17. A method for increasing the permeability of a subterranean formation comprising injecting into said formation in sequence:
(a) an aqueous solution of hydrochloric acid;
(b) a spacer fluid selected from the group consisting of an aqueous solution of an ammonium halide or a weak organic acid, liquid hydrocarbons, and alcohols; and
(c) an aqueous solution of fluoboric acid.
18. A method for increasing the permeability of a subterranean formation penetrated by a wellbore having a bottom hole static temperature of from 100° F. to 300° F., comprising
(a) injecting into said formation, an aqueous solution of fluoboric acid; and
(b) shutting in said well with said fluoboric acid in contact with said formation, for a period of time substantially according to the following schedule:
______________________________________               Minimum Shut-In TimeBottom Hole Static Temperature ° F.               Hours______________________________________100                 100110                 76120                 52130                 35140                 24150                 16160                 11170                 8180                 5190                 3  200-225           2  226-250           1  251-300           0.5______________________________________
19. The method of claim 18 including injecting an aqueous solution of hydrochloric acid in the formation ahead of said fluoboric acid injection step.
20. The method of claim 19 wherein the hydrochloric acid solution and the fluoboric acid solution are separated from one another during injection by a fluid spacer.
21. The method of claim 20 wherein the spacer is an aqueous solution of an ammonium halide or a weak organic acid.
22. The method of claim 18 including injecting an aqueous mud acidizing solution into the formation ahead of said fluoboric acid injection step.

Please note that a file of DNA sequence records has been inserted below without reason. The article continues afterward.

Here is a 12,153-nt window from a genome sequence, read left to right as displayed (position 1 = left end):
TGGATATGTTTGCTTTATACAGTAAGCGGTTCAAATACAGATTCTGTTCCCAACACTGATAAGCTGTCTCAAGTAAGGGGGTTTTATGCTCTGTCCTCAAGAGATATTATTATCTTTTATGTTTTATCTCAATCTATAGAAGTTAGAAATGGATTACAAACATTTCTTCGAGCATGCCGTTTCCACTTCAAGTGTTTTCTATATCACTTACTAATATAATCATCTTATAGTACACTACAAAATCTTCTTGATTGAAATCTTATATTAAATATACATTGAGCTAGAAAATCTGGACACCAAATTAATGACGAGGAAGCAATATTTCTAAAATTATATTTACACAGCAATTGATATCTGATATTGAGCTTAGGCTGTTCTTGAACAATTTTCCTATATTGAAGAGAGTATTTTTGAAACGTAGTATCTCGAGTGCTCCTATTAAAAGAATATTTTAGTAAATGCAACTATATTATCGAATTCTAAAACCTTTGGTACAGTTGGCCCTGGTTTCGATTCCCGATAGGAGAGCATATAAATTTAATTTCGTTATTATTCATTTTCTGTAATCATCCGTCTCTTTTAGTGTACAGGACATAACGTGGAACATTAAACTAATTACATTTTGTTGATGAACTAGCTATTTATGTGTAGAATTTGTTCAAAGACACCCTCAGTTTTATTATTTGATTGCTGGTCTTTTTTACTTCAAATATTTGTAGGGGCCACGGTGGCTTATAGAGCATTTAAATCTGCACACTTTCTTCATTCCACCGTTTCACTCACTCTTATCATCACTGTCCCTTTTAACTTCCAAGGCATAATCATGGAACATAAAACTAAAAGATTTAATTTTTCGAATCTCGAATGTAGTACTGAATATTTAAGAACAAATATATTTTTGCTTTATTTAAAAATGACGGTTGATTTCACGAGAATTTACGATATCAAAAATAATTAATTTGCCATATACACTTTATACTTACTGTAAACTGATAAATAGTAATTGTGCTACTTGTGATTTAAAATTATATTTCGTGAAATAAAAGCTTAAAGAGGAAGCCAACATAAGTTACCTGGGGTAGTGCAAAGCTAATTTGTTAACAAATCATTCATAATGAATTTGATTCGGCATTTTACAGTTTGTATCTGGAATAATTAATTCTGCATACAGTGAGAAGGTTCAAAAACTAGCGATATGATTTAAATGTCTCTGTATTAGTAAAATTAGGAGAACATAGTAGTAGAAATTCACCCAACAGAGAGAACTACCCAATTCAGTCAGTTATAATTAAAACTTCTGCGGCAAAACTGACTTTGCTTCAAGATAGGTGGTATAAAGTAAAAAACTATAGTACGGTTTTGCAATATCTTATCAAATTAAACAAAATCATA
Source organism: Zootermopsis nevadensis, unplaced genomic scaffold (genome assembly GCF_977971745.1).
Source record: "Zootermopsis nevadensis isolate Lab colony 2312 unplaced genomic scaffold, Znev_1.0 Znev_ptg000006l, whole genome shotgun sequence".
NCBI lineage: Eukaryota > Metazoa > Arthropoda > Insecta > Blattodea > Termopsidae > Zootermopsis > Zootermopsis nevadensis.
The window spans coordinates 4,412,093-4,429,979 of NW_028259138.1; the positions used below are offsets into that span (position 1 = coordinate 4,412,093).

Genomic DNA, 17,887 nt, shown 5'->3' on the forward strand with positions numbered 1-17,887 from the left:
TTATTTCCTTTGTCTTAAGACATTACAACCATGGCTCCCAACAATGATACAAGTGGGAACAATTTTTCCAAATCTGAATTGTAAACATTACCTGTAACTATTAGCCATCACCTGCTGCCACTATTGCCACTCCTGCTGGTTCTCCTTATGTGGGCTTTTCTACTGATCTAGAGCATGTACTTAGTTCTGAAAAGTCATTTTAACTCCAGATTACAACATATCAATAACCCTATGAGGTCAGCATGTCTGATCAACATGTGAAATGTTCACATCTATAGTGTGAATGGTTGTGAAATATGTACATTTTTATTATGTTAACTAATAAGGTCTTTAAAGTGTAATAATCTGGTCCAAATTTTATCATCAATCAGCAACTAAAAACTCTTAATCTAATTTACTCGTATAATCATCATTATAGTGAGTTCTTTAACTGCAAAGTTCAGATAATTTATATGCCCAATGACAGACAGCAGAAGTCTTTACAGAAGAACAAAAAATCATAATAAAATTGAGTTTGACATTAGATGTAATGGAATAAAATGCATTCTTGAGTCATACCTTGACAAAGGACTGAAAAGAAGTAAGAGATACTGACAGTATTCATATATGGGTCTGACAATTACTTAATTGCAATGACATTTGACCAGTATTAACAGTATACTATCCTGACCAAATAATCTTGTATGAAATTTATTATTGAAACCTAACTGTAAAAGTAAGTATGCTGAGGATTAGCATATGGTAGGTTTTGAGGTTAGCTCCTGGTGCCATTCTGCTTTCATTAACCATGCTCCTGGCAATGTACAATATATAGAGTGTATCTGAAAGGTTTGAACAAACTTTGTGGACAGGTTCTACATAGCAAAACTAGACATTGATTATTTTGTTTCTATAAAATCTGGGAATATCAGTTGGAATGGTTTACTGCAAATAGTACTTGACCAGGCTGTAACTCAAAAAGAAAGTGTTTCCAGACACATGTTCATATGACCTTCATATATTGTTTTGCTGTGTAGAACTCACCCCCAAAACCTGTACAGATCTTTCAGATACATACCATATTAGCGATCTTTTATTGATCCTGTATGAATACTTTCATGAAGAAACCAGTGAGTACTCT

23. The method of claim 22 wherein the mud acidizing solution contains from about 1 to about 37 weight percent HCl and from about 0.5 to about 25 weight percent HF, and wherein the concentration of the fluoboric acid is from about 1 to about 48 weight percent.
24. The method of claim 23 wherein the mud acidizing solution contains from about 3 to about 25 weight percent HCl and from about 1 to about 10 weight percent HF, and wherein the concentration of the fluoboric acid is from about 2 to about 20 weight percent.
25. The method of claim 22 wherein the mud acid solution and the fluoboric acid solution are separated from one another during injection by a fluid spacer.
26. The method of claim 25 wherein the spacer is an aqueous solution of an ammonium halide or a weak organic acid.
27. A method for increasing the permeability of a subterranean formation penetrated by a production well, comprising injecting into said formation in sequence via said production well:
(a) an aqueous mud acidizing solution; and
(b) an aqueous solution of fluoboric acid.
28. The method of claim 27 wherein the mud acidizing solution contains from about 1 to about 37 weight percent HCl and from about 0.5 to about 25 weight percent HF, and wherein the concentration of the fluoboric acid is from about 1 to about 48 weight percent.
29. The method of claim 28 wherein the mud acidizing solution contains from about 3 to about 25 weight percent HCl and from about 1 to about 10 weight percent HF, and wherein the concentration of the fluoboric acid is from about 2 to about 20 weight percent.
30. The method fo claim 27 wherein the mud acid solution and the fluoboric acid solution are separated from one another during injection by a fluid spacer.
31. The method of claim 30 wherein the spacer is an aqueous solution of an ammonium halide or a weak organic acid.
32. The method of claim 27 which includes a final step of producing formation fluids from said production well.
33. The method of claim 27 which includes shutting in said well for a period of time with said fluoboric acid in contact with said formation, and thereafter producing formation fluids from said production well.
34. The method of claim 33 wherein the bottom hole static temperature of said well is from 100° F. to 300° F. and said shut in step is carried out for a minimum time at least about as long as the following:
______________________________________               Minimum Shut-In TimeBottom Hole Static Temperature ° F.               Hours______________________________________100                 100110                 76120                 52130                 35140                 24150                 16160                 11170                 8180                 5190                 3  200-225           2  226-250           1  251-300           0.5______________________________________